How to Cut Binding: A Step-By-Step Guide
Learn to determine how much binding you need, what type is best for your quilt, and how to cut straight-grain binding strips. If your quilt has curved edges, cut the strips on the bias (see here for the how-to steps).
Determine Binding Length
Determine how much binding you will need to go around all edges of your quilt. Many patterns list the number of binding strips or the total length needed to complete a project.
If you need to determine the binding length yourself, lay the quilt flat and measure through the center of each border strip (do not measure along the outer edge of the quilt); add the lengths of each side together. Add approximately 20" to allow for diagonally seaming strips and finishing the ends of continuous binding (binding in one long strip with no breaks except where it begins and ends).
Determine Binding Type and Width
Before cutting your binding strips, you need to decide whether you want single-fold or double-fold (French-fold) binding. Also determine whether you want to cut the binding on the straight grain or bias grain. If you are working on a project that has curved or scalloped edges, you will need to cut your strips on the bias grain. For different looks, experiment with how you piece your binding strips-diagonal or straight seams.
Next page: Single- and Double-Fold Binding
Single-fold binding, as its name implies, is a single thickness of fabric. It requires less fabric than double-fold binding, but also provides less protection for a quilt's edges. Because of this, single-fold binding is generally used in quilts that will not be handled frequently, such as wall hangings, miniature quilts, and quilts with curved or scalloped edges where less bulk in the binding is desired.
Single-fold binding is cut four times the desired finished binding width plus 1⁄8" to allow for turn of cloth (the fabric take-up resulting from folding and wrapping binding around the quilt edge). The seam allowance used to attach the binding should be equal to the desired finished width of your binding. For example, for 1⁄4"-wide finished single-fold binding, cut 1-1⁄8"-wide binding strips and attach them using a 1⁄4" seam allowance. The binding strips for single-fold binding can be cut on the straight or bias grain.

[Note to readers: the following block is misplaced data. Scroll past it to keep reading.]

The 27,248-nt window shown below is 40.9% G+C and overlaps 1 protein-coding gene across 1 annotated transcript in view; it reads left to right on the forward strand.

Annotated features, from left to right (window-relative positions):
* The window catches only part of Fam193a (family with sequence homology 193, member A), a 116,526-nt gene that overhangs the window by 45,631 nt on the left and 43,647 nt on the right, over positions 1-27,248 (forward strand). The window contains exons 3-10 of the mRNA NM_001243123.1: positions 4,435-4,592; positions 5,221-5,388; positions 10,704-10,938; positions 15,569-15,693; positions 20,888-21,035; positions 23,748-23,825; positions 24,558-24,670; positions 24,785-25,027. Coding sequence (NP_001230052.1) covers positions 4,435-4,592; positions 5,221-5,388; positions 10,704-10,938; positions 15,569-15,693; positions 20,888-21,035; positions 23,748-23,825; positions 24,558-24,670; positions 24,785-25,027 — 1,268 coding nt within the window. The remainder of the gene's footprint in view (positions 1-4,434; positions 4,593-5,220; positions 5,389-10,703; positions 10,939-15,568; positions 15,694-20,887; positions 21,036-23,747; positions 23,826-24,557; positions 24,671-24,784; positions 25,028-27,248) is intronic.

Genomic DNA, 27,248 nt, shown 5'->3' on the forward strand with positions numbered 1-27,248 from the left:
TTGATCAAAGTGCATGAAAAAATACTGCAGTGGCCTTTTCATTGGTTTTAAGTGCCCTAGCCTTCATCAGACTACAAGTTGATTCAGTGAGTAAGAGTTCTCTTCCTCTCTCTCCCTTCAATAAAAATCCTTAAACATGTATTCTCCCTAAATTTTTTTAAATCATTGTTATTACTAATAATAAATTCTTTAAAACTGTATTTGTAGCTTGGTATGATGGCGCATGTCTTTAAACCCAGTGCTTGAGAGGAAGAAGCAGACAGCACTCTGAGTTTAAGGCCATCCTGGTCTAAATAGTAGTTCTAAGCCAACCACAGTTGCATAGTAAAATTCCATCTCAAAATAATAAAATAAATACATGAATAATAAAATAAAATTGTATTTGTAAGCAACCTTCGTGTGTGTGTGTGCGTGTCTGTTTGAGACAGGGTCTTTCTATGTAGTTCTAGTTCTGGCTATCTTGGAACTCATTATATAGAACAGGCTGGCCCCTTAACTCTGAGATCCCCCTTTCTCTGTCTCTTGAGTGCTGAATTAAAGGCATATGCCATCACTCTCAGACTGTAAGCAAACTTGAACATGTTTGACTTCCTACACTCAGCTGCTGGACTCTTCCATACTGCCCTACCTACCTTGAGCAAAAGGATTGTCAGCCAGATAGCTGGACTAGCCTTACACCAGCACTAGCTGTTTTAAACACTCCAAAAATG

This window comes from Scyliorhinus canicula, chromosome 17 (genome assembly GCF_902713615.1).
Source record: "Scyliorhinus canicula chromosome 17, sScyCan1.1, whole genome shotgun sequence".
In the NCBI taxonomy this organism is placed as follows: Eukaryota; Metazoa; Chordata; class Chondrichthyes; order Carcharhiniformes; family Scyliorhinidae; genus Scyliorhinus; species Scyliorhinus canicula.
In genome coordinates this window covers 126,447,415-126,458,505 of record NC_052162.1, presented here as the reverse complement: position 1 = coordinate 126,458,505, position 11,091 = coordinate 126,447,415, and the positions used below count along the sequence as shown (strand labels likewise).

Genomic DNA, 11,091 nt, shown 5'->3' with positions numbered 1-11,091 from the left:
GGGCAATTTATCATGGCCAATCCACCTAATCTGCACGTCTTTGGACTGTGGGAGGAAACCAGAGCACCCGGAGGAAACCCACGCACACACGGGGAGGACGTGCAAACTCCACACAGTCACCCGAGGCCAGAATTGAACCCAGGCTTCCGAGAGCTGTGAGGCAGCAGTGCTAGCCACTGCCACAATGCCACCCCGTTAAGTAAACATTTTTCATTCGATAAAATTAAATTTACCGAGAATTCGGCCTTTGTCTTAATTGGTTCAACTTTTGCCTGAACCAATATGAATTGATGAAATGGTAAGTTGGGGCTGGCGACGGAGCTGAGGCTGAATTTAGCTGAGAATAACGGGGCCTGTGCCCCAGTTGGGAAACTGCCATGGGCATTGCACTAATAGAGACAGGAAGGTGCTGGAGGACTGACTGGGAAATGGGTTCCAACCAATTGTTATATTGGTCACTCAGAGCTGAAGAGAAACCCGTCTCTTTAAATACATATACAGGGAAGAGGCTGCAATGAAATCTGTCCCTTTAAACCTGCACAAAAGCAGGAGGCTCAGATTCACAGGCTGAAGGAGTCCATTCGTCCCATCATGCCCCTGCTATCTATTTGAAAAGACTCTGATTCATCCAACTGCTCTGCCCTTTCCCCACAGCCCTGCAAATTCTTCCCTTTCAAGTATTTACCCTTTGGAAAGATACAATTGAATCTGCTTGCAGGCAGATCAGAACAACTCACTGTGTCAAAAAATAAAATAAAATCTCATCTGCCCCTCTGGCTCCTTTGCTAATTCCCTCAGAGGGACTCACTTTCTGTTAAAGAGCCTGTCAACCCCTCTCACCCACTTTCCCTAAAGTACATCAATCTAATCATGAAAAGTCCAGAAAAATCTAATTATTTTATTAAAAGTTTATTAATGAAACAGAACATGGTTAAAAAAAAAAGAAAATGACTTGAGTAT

Double-fold, or French-fold, binding is the most common binding type. It provides the most durable finish on a quilt's edges. It is cut wider than single-fold binding because it is pressed in half (doubled) before it is attached to the quilt top.
Double-fold binding is cut six times the desired finished binding width plus 1⁄4" to allow for turn of cloth (the fabric take-up resulting from folding and wrapping binding around the quilt edge). The seam allowance used to attach the binding should be equal to the desired finished width of your binding. For example, for a standard 3⁄8"-wide finished double-fold binding, cut 2-1⁄2"-wide binding strips and attach them using a 3⁄8" seam allowance. For 1⁄2"-wide finished double-fold binding, cut 3-1⁄4"-wide binding strips and attach them using a 1⁄2" seam allowance. For 1⁄4"-wide finished double-fold binding, cut 1-3⁄4"-wide binding strips and attach them using a 1⁄4" seam allowance. The binding strips for double-fold binding can be cut on the straight or bias grain.
Next page: Straight-Grain Binding
1. Cut crosswise strips the desired width, cutting enough strips to equal the total length needed. Use a fabric's crosswise straight grain rather than its lengthwise grain for more give and elasticity.
2. Position and pin the strips perpendicular to one another with the raw edges aligned and right sides together. Mark, then join the strips with diagonal seams to make one continuous binding strip.
3. Trim the excess fabric, leaving 1⁄4" seam allowances. To reduce bulk, press the seam allowances open. Trim the dog-ears.